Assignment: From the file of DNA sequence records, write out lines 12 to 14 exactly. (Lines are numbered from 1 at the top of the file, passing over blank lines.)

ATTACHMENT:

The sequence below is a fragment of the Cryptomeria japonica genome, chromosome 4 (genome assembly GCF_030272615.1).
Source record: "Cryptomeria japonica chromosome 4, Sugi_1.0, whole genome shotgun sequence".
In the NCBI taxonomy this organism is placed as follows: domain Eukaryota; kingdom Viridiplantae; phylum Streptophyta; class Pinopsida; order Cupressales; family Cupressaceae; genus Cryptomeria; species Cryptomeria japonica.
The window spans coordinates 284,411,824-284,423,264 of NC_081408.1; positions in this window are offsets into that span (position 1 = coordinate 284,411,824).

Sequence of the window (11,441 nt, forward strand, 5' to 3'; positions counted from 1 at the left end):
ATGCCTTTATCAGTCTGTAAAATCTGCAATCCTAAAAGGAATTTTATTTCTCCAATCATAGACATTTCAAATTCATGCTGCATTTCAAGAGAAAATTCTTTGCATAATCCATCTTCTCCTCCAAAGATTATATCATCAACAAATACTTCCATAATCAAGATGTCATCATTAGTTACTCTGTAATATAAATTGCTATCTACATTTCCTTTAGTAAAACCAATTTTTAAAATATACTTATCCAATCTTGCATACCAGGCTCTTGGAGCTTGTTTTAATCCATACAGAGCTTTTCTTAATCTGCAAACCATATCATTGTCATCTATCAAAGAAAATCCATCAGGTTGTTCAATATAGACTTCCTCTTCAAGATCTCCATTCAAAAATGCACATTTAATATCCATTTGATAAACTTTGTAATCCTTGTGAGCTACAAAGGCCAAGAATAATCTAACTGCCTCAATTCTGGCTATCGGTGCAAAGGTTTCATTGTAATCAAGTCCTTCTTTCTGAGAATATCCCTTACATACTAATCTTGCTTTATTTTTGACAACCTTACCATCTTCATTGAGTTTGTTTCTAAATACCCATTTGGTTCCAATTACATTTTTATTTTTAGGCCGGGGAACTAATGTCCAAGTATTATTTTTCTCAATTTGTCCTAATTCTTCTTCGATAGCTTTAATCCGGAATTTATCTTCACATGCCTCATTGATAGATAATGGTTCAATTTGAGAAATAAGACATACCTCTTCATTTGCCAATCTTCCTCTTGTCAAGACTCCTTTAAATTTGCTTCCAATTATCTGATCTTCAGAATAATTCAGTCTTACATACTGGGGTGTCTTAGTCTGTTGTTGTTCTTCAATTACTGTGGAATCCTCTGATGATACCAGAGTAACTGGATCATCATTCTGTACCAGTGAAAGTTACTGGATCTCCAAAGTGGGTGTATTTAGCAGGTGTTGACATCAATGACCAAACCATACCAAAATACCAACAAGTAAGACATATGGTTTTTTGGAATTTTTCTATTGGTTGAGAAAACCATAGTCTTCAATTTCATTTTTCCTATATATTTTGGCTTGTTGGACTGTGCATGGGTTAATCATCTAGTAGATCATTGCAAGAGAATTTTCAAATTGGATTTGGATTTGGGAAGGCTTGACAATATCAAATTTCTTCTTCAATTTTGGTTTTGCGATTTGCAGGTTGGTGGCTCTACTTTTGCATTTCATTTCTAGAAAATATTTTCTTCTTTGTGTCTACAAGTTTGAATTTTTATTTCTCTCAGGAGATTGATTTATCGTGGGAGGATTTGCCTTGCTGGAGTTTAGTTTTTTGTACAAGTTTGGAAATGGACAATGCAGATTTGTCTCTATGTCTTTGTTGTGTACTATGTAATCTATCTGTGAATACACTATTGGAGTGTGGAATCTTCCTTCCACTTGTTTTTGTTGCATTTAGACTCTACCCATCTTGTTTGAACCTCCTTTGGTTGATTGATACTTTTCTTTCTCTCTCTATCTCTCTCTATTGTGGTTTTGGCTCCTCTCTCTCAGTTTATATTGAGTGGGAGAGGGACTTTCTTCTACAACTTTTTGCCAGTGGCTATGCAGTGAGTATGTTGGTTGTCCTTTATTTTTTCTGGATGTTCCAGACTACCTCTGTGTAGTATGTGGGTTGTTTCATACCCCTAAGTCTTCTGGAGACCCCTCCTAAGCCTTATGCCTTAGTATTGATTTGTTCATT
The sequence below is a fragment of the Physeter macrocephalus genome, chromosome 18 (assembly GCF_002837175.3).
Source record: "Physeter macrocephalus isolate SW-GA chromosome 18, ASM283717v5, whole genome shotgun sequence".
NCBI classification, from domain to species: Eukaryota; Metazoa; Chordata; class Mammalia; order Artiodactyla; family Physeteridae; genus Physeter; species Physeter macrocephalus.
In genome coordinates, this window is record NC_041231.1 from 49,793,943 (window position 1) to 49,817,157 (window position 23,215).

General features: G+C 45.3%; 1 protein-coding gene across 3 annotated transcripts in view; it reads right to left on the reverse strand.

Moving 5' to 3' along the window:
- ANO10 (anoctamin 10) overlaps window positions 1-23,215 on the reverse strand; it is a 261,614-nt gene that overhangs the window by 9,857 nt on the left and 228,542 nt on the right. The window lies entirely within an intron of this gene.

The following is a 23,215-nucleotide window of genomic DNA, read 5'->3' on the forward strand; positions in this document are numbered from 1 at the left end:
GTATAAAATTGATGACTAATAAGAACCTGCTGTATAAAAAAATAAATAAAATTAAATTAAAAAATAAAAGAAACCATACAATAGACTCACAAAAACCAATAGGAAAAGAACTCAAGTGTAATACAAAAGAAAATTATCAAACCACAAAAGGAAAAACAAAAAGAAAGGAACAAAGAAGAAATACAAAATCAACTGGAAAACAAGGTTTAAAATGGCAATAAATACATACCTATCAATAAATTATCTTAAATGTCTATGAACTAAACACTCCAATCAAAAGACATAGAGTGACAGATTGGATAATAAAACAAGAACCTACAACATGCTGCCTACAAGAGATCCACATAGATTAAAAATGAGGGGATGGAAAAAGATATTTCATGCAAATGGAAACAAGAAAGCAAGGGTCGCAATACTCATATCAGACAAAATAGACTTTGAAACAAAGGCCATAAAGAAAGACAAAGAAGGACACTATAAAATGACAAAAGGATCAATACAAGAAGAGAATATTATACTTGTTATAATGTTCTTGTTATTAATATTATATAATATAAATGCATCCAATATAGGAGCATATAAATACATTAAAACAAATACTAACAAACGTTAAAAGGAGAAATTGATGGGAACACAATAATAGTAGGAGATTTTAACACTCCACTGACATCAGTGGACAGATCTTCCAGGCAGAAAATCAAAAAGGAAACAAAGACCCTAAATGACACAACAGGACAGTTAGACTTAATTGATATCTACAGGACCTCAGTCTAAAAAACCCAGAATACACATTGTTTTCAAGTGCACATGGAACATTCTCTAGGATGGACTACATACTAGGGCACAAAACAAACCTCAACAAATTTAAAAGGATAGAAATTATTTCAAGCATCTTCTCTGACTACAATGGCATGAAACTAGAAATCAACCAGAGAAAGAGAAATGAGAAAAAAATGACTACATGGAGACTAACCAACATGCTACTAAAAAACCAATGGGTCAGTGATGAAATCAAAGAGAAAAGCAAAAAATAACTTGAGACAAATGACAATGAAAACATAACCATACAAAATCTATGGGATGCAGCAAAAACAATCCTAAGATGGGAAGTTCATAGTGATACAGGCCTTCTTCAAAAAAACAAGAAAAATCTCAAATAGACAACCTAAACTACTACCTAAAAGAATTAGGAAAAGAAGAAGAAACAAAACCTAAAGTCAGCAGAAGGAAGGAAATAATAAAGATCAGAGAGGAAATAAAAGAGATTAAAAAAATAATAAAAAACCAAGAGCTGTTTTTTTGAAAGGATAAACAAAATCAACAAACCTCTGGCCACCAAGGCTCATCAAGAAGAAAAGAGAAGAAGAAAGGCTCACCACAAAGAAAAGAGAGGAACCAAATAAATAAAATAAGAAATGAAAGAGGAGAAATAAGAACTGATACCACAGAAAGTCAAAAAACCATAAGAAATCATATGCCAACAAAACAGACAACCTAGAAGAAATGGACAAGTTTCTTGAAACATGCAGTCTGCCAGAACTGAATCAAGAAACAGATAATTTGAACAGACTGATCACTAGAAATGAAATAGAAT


Moving 5' to 3' along the window:
- ANO10 (anoctamin 10) overlaps window positions 1-23,215 on the reverse strand; it is a 261,614-nt gene that overhangs the window by 9,857 nt on the left and 228,542 nt on the right. The window lies entirely within an intron of this gene.

The following is a 23,215-nucleotide window of genomic DNA, read 5'->3' on the forward strand; positions in this document are numbered from 1 at the left end: